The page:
- The Washington Times - Monday, September 18, 2006

The Republican Party is in danger of losing voters if it continues embracing the big-government conservatism practiced by President Bush and the Republican-led Congress, Ryan Sager argues in “The Elephant in the Room: Evangelicals, Libertarians, and the Battle to Control the Republican Party.”

Mr. Sager, 27, is a weekly columnist and blogger for the New York Post and a columnist for RealClearPolitics.com. He is a 2001 graduate of George Washington University.

The following are excerpts from an interview with Mr. Sager:

Question: How did you come up with the title?

Answer: The Republican Party has to make a choice about whether it’s going to keep going in the destructive direction it has been going or step back from the brink. Essentially, the elephant in the room is big-government conservatism and particularly President Bush’s form of it.

Q: What’s the problem with the Republican Party embracing big-government conservatism?

A: Despite the fact that social and Christian conservatives are often the more vocal in the political arena, a large part of the conservative base really is here because of small government. They are concerned with fiscal conservatism, social tolerance and government leaving them alone to lead their lives. By departing from that vision of the party, you’re leaving these voters no reason to turn out on Election Day. One danger is they don’t vote at all. Another danger is that they vote for the opposition. Democrats throughout the West are trying to find a message that can resonate with these voters. … Given Bush’s performance and that of the GOP Congress, for instance, it is not difficult to paint Democrats as the party of fiscal conservatism.

Q: What are the ideals versus the practices of the Republican Party?

A: The ideal for the Republican Party would be to stick to an idea called fusionism, where both social conservatives and small-government conservatives, or libertarians, support keeping the government small and the economy unburdened and our social fabric strong. During Bush’s administration, what we have seen is a wholesale abandonment of the fusionist bargain. We have slipped into big-government conservatism, with things like the No Child Left Behind Act instead of school choice and the Medicare prescription-drug bill instead of free-market health care reform. We’ve had costly highway and farm bills instead of controlled spending. We’ve surrendered on campaign finance reform, which really is the most atrocious infringement on free speech since the Alien and Sedition Acts.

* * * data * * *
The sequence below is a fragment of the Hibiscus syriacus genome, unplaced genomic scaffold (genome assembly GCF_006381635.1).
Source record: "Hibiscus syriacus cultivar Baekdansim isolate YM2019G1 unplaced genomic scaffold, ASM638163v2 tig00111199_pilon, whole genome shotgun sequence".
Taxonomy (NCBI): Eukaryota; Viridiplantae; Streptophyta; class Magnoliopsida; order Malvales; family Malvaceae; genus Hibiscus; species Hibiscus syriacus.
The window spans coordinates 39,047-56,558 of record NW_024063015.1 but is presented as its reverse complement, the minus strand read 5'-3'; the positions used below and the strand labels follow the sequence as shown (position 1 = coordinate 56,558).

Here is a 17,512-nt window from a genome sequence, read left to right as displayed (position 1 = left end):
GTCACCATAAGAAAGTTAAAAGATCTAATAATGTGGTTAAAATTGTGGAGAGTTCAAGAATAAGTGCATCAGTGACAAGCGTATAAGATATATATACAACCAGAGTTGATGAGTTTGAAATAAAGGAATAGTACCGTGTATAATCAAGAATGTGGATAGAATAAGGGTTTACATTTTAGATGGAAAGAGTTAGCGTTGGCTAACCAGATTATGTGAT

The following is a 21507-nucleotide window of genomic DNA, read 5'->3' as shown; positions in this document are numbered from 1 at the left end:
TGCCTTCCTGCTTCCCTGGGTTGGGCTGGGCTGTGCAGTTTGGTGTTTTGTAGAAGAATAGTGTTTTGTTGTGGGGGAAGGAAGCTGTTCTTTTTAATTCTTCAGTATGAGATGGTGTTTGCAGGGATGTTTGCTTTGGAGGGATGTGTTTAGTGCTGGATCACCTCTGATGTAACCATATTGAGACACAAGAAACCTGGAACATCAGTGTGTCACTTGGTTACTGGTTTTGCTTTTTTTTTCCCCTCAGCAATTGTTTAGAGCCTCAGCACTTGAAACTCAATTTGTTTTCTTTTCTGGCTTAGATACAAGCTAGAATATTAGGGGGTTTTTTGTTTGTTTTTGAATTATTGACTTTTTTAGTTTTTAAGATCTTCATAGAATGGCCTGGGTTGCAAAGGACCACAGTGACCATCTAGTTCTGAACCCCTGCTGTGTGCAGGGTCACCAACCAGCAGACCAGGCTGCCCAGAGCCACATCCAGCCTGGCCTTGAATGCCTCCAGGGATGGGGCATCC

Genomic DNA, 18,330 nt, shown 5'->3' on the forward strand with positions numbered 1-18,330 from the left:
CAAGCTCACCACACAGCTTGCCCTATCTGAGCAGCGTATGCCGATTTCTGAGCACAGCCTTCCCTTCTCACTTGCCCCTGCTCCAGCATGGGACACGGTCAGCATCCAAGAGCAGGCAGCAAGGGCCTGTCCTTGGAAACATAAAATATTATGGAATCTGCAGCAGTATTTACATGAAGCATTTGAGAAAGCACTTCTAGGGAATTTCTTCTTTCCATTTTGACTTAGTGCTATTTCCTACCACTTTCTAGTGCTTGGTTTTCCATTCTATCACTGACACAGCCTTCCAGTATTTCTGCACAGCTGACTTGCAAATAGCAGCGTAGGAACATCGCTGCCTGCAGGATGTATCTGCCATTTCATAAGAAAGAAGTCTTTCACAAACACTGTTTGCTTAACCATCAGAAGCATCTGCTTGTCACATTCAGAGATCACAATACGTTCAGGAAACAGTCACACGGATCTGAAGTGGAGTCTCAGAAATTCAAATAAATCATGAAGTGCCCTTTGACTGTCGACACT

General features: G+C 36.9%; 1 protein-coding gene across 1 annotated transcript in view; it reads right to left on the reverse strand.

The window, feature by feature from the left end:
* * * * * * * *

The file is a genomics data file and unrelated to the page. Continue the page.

Q: Will the Republican Party’s notion that it can become a “permanent majority” lead to its collapse?

A: The way the Republican Party is going about becoming a majority party is inextricable from abandoning the principles that made it a majority in the first place. … Becoming a permanent majority requires the abandonment of small government and the alienation of libertarians, who have always made up a crucial component of the conservative coalition, going back to Barry Goldwater and then on through Ronald Reagan and, of course, Newt Gingrich.

Q: Why are the ties unraveling between the social conservatives in the South and the small-government conservatives in the West?

A: When you look at the South and the West, the Republican Party has always had to balance a certain tension between these two regions. Southern conservatives have long been concerned with tradition, faith and morality, whereas the Western wing has been more concerned with freedom, privacy and independence. What you see is that the GOP has to try to balance these two wings. More and more, especially during the Bush presidency, we’ve seen more of a tilt toward the Southern wing … alienating the other wing.

Q: How does the voting public view the Republican Party and, in particular, the decisions made by President Bush while in office?

A: The public has seen Bush as a decisive leader and as being very committed to winning the war on terror. His character and perceived strength as a leader carried him through the 2004 election. But in the wake of Hurricane Katrina, the public began to lose confidence in his competence. … Some of those concerns about his competence have now come to color the public’s view of how he has handled the war in Iraq.

Q: How does the Republican Party engage in big spending versus the Democratic Party, and who really is spending more?

A: Part of the problem is the question of united versus divided government. Having the Congress and the presidency in one party’s hands has proven, now in the current administration and in the past, a formula for out-of-control spending. With united government, there is no check and balance.

Q: What should the Republican Party do to keep its voters?

A: What the party should do is take a step back from big-government conservatism. It should try to concentrate on issues where social conservatives and libertarians can find common ground. … They should realize the South is solidly enough in their control at this point and that they can move toward a more socially tolerant position and a more fiscally responsible one that will shore up the party’s Western wing.

Q: Why did you write this book? What message are you trying to get across?

A: I wrote the book because I was worried that voters concerned about small government, concerned about liberty and concerned about the Constitution may no longer have a home in the next two to four years. The fusionist bargain has been a good one for libertarians, and it would be a disaster for those voters — and eventually the Republican Party — to see that crumble and the GOP become the antithesis of what the conservative movement has worked so hard for 50 years to create.

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